Science Round-up: First in-human trial of Danish corona vaccine returns promising results

Plus, new research reveals that cycling halves the cardiovascular mortality risk in diabetes sufferers, while the University of Copenhagen’s ‘TOUCHLESS’ project promises to ease lockdown loneliness by replicating hugs via haptic technology

Bavarian Nordic is likely to be the first Scandinavian biotech firm to produce an internationally available COVID-19 vaccine (photo: PAHO)
August 17th, 2021 10:10 am| by Lena Hunter
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Hellerup-based biotechnology firm Bavarian Nordic – the developer of the first Scandinavian-produced COVID-19 vaccine ABNCoV2 – has released the results of its first in-human trials.

The report concludes that “the ABNCoV2 vaccine was well tolerated across all dose groups with no observed difference in adverse effects after the first and second vaccination.”

A strong booster effect was demonstrated after the second vaccination, with antibody concentrations above those detected in humans who had a natural immunity after contracting and recovering from COVID-19.

Following the jab, the blood concentration of specialised ‘neutralising antibodies’ – antibodies that bind to pathogens and prevent them from spreading – was also significantly above those reported for currently approved SARS-CoV-2 vaccines.

A universal booster?
Importantly, the vaccine was found to be effective against all SARS-CoV-2 variants of concern, including the dominant Delta variant.

Paul Chaplin, the president and CEO of Bavarian Nordic, commented: “We are very pleased to report positive results from this first-in-human trial of our COVID-19 vaccine, confirming its ability to induce strong and broad antibody levels superior to those of the current approved vaccines, while also providing a favourable safety profile.”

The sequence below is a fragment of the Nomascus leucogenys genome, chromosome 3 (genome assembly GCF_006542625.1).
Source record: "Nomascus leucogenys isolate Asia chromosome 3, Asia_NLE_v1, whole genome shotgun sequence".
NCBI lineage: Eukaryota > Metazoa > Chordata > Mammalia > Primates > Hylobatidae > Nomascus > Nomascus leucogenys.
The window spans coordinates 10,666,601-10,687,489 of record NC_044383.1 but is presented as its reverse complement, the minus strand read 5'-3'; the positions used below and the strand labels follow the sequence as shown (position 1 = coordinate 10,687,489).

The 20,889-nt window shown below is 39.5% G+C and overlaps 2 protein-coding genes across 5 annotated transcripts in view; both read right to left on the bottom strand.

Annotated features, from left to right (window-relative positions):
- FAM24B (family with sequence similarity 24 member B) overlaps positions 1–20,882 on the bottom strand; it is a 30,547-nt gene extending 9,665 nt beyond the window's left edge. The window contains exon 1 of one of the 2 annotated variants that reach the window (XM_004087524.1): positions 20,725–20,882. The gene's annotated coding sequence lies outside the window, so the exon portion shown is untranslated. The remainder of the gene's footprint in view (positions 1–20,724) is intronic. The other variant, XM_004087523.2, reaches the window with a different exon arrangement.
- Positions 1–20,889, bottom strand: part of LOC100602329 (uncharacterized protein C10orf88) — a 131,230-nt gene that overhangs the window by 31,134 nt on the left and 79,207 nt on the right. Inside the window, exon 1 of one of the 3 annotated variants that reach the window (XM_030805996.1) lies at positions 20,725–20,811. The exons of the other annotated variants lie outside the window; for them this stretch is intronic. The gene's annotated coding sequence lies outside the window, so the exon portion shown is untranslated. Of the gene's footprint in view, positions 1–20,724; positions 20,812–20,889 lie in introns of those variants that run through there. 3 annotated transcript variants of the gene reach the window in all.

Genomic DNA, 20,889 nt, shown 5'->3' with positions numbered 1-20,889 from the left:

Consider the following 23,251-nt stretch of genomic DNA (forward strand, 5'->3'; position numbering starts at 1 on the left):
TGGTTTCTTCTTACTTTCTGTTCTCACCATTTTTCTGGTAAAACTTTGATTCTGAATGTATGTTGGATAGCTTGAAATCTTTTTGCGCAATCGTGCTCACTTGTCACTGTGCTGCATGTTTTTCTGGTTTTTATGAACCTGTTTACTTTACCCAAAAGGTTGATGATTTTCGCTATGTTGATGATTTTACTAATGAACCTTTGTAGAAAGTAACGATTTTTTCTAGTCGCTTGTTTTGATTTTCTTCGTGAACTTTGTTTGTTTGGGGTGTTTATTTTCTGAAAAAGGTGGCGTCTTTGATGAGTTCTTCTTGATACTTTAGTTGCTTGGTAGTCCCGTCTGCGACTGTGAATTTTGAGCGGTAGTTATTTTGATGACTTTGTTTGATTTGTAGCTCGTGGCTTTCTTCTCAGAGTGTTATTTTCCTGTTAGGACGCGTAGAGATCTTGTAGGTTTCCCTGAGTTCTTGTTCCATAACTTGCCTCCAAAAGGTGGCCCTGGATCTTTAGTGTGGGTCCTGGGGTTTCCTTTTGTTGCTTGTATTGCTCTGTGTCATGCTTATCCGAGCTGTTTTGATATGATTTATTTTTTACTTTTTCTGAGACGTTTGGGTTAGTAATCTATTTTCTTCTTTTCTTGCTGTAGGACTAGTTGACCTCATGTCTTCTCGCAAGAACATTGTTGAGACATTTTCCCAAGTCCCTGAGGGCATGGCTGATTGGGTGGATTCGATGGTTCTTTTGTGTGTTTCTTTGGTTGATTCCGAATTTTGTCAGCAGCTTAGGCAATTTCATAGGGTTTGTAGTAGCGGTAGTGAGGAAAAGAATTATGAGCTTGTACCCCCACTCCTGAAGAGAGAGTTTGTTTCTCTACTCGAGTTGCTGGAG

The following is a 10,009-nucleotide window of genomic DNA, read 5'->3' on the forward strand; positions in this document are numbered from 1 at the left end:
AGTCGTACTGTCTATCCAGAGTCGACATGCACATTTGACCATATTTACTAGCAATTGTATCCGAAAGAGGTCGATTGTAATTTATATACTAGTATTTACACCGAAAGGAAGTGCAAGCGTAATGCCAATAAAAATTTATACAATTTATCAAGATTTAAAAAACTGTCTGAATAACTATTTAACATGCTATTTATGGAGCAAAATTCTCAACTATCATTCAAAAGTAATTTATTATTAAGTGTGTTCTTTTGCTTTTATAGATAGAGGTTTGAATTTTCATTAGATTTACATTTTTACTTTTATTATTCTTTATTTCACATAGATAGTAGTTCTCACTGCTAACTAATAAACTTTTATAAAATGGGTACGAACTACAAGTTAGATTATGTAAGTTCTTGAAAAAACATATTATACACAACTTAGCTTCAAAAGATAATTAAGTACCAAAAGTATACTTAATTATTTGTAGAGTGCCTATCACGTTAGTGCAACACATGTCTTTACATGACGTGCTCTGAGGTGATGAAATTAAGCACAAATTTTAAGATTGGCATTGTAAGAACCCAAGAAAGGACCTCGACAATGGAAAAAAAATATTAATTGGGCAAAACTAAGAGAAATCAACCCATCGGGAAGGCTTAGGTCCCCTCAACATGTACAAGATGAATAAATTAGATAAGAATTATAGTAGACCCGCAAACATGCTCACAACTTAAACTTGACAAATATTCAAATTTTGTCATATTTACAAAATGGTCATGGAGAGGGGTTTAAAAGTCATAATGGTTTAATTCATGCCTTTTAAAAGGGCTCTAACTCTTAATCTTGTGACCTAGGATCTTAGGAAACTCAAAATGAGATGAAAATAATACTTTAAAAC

“The data is encouraging for our planned Phase 2 trial, which is designed to evaluate the vaccine’s potential as a universal booster vaccine,” he added.

The phase 2 trial – to be held in Germany later in August once approved by the Ethics Committee – will include up to 210 subjects. Final results are expected in the second half of 2021, while preparations for a phase 3 trial in 2022 are pending external funding.


Cycling reduces the risk of premature death in diabetes-sufferers
Danish researchers from TrygFonden’s Center for Active Health (CFAS), Rigshospitalet and the University of Southern Denmark have been the first to show that cycling can reduce excess mortality among diabetes sufferers. Moderate and high- intensity exercise that elevates the heart rate is a cornerstone of diabetes treatment. But for the approximately 280,000 Danes with diabetes, it can be difficult to implement regularly. The study, published in JAMA Internal Medicine, followed 7,500 people with diabetes for up to 15 years and found that those who took up biking halved their risk of cardiovascular mortality. On average, researchers observed a 20-25 percent lower risk of premature death in those who cycled than those who did not – even when the habit was adopted relatively late in life.

Researchers identify genes for longer reproductive life in women